Twelve peace activists arrested outside “christening” of Zumwalt destroyer at Bath Iron Works, Maine

Photo by Regis Tremblay

Photo by Regis Tremblay

On June 18, the day of the “christening” of the $4 billion Zumwalt stealth destroyer, peace activists protested outside of Bath Iron Works in Maine. Twelve of them were arrested after shutting down the street in front of the shipyard just as the Navy crew was entering to attend the event. They told the media that they wanted to “interrupt the celebration of endless war and corporate profit” going on inside. The dozen men and women were charged with obstructing a public way, and will be arraigned in West Bath District Court on August 2.

A police officer told one of the arrestees, “You all are the conscience of the community.”

Photo by Regis Tremblay

Photo by Regis Tremblay

The activists maintain that the Zumwalt is a provocative escalation of the already out-of-control arms race aimed at China and Russia.

“It is time for us to stand up and call for the reversal of this endless and illegal war cycle that our country is engaged in,” the peace activists maintained in a statement released to the media.

“It is the children that these weapons are ultimately aimed at as we see the growing refugee crisis from countries where the U.S. has been waging war.

“We stand in solidarity with people around the world who are protesting at bases where the U.S. will port these warships. Not only would these destroyers kill innocent people but their sonar also severely impacts ocean life and the toxic materials released by these ships pollute the seas and the local environments where they are ported.

“Christ would not approve of his name being used to ‘bless’ such violence and the massive waste of the public treasury, especially when so many are hungry, homeless and without jobs and medical care.”

Photo by Regis Tremblay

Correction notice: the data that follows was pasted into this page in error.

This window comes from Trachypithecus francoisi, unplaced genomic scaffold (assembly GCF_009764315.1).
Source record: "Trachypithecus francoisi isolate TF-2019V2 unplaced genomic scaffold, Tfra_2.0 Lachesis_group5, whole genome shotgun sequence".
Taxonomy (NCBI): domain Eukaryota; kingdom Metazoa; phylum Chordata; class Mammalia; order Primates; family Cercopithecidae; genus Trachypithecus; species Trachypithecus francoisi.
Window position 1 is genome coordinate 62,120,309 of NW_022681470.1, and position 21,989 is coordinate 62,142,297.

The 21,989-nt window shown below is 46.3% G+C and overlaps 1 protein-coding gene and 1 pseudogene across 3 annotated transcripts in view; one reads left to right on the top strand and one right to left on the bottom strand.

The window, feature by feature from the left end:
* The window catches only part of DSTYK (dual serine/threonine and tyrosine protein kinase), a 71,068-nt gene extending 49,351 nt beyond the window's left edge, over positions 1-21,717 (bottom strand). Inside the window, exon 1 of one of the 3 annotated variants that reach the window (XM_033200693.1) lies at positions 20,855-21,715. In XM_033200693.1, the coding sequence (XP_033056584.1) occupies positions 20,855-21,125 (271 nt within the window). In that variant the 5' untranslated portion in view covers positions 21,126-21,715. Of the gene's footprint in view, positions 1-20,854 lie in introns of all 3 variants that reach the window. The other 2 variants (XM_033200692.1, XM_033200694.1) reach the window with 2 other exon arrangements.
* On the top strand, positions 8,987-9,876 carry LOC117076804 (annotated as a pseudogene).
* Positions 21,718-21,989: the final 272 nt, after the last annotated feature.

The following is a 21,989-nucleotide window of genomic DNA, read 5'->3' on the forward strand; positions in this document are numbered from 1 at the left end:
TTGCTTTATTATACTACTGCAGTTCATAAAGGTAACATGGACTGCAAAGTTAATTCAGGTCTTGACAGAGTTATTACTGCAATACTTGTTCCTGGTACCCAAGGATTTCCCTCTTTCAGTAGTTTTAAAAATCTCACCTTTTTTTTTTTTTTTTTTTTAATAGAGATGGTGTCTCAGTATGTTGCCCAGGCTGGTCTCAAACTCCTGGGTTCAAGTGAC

Photo by Regis Tremblay

A University of Massassachusetts-Amherst Economics Department study reveals that military spending is actually the worst way to create jobs. At the very time we face the coming ravages of climate change our tax dollars should be spent on building commuter rail systems, offshore wind turbines, tidal power systems, and solar power – all of which would create more jobs at BIW.

“We intend to stand at BIW on June 18 for those who can no longer stand or speak out, like Fr. Daniel Berrigan who left this world in May. Our elected officials don’t seem to hear the many calls for the conversion of the war machine to peaceful and sustainable purposes. We feel we must risk arrest to wake up all those whose hearts are closed to the real message of Jesus Christ, the Prince of Peace.”

More information is here at Bruce Gagnon’s Organizing Notes blog.

Photo by Regis Tremblay

Photo by Regis Tremblay

Protesters arrested outside destroyer christening at BIW

posted June 18, 2016, at 1:34 p.m.

BATH, Maine — A group of 12 protesters, several of them members of the organization Veterans for Peace, were arrested Saturday morning outside Bath Iron Works as thousands gathered in the shipyard for the christening of the future USS Michael Monsoor.

The protesters blocked traffic on Washington Street, outside the shipyard’s south gate near the intersection of Spring Street, shortly before 9:30 a.m., while people stood in line to enter the event and the future crew of the destroyer marched into the yard, according to protester Bruce Gagnon of Bath.

“We just shut the whole street down,” Gagnon, 63, told the Bangor Daily News. “Our goal was to interrupt the celebration of endless war and corporate profit. On top of that, we’ve been wanting to do it for a long time. There was a feeling that we had to do more to speak out against this in our own community, our own state.”

In addition to Gagnon, police arrested Dudley Hendrick, 74, of Deer Isle; Cynthia Howard, 69, of Biddeford; Constance Jenkins, 68, of Orono; Tarak Kuff, 74, of Woodstock, New York; Richard Lethem, 79, of Bath; John Morris, 79, of New Gloucester; George Ostensen, 61, of Hope; Joan Peck, 69, of Brunswick; John Peck, 75, of Brunswick; Jason Rawn, 41, of Lincolnville; and Russell Wray, 61, of Hancock.

They were charged with Class E misdemeanor obstructing a public way, fingerprinted and are scheduled to appear in West Bath District Court on Aug. 2, according to a release Saturday from the Bath Police Department.

According to the release, the group blocked pedestrian and vehicular traffic in front of BIW’s South Gate, and remained despite a lawful order to leave and despite being told that if they remained, they would be arrested.

They were then arrested one at a time by Bath police and deputies from the Sagadahoc County Sheriff’s Office. According to the release, they were cooperative throughout the arrest and booking process.

Gagnon said those arrested came from all over the state to protest “because there’s just a growing frustration with the enormous waste of $4 billion for one ship and the provocative nature of these deployments going into the South Pacific.”

The DDG 1001 was named for Petty Officer 2nd Class Michael Monsoor, a Navy SEAL who was posthumously awarded the Medal of Honor after his death in Iraq in 2006.